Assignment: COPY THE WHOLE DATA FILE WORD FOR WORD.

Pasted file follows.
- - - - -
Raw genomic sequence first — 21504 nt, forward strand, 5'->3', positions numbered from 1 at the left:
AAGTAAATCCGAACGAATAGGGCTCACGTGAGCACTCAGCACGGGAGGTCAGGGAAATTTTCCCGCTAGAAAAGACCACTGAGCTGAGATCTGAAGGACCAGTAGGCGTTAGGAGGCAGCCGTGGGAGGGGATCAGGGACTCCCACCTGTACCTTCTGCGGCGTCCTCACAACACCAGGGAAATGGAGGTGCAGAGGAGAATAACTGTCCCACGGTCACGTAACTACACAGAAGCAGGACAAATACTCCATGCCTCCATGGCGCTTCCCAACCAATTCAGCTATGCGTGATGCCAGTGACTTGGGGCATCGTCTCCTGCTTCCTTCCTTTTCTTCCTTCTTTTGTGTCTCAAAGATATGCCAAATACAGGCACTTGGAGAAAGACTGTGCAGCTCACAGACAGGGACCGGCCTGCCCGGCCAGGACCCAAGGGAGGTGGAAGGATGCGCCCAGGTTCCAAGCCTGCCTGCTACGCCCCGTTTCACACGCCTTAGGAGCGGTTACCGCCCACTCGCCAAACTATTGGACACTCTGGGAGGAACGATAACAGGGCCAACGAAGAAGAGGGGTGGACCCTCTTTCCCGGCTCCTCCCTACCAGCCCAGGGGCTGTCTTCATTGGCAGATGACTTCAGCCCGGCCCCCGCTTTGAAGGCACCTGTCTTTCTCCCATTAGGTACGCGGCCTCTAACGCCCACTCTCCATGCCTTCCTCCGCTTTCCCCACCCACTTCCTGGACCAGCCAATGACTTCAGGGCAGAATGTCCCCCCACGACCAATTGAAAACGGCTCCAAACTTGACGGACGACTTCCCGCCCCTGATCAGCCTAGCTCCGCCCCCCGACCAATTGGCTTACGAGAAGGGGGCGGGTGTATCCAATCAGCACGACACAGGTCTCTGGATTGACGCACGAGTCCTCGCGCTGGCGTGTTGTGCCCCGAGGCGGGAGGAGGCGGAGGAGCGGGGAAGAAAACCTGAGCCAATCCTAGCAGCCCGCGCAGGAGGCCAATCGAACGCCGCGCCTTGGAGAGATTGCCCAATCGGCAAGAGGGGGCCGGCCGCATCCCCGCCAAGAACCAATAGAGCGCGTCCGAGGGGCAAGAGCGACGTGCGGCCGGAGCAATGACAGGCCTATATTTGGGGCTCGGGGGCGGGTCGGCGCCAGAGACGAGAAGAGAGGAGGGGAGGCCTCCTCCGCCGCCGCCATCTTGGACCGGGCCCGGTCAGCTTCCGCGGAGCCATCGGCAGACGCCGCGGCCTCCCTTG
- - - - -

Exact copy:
Raw genomic sequence first — 21504 nt, forward strand, 5'->3', positions numbered from 1 at the left:
AAGTAAATCCGAACGAATAGGGCTCACGTGAGCACTCAGCACGGGAGGTCAGGGAAATTTTCCCGCTAGAAAAGACCACTGAGCTGAGATCTGAAGGACCAGTAGGCGTTAGGAGGCAGCCGTGGGAGGGGATCAGGGACTCCCACCTGTACCTTCTGCGGCGTCCTCACAACACCAGGGAAATGGAGGTGCAGAGGAGAATAACTGTCCCACGGTCACGTAACTACACAGAAGCAGGACAAATACTCCATGCCTCCATGGCGCTTCCCAACCAATTCAGCTATGCGTGATGCCAGTGACTTGGGGCATCGTCTCCTGCTTCCTTCCTTTTCTTCCTTCTTTTGTGTCTCAAAGATATGCCAAATACAGGCACTTGGAGAAAGACTGTGCAGCTCACAGACAGGGACCGGCCTGCCCGGCCAGGACCCAAGGGAGGTGGAAGGATGCGCCCAGGTTCCAAGCCTGCCTGCTACGCCCCGTTTCACACGCCTTAGGAGCGGTTACCGCCCACTCGCCAAACTATTGGACACTCTGGGAGGAACGATAACAGGGCCAACGAAGAAGAGGGGTGGACCCTCTTTCCCGGCTCCTCCCTACCAGCCCAGGGGCTGTCTTCATTGGCAGATGACTTCAGCCCGGCCCCCGCTTTGAAGGCACCTGTCTTTCTCCCATTAGGTACGCGGCCTCTAACGCCCACTCTCCATGCCTTCCTCCGCTTTCCCCACCCACTTCCTGGACCAGCCAATGACTTCAGGGCAGAATGTCCCCCCACGACCAATTGAAAACGGCTCCAAACTTGACGGACGACTTCCCGCCCCTGATCAGCCTAGCTCCGCCCCCCGACCAATTGGCTTACGAGAAGGGGGCGGGTGTATCCAATCAGCACGACACAGGTCTCTGGATTGACGCACGAGTCCTCGCGCTGGCGTGTTGTGCCCCGAGGCGGGAGGAGGCGGAGGAGCGGGGAAGAAAACCTGAGCCAATCCTAGCAGCCCGCGCAGGAGGCCAATCGAACGCCGCGCCTTGGAGAGATTGCCCAATCGGCAAGAGGGGGCCGGCCGCATCCCCGCCAAGAACCAATAGAGCGCGTCCGAGGGGCAAGAGCGACGTGCGGCCGGAGCAATGACAGGCCTATATTTGGGGCTCGGGGGCGGGTCGGCGCCAGAGACGAGAAGAGAGGAGGGGAGGCCTCCTCCGCCGCCGCCATCTTGGACCGGGCCCGGTCAGCTTCCGCGGAGCCATCGGCAGACGCCGCGGCCTCCCTTG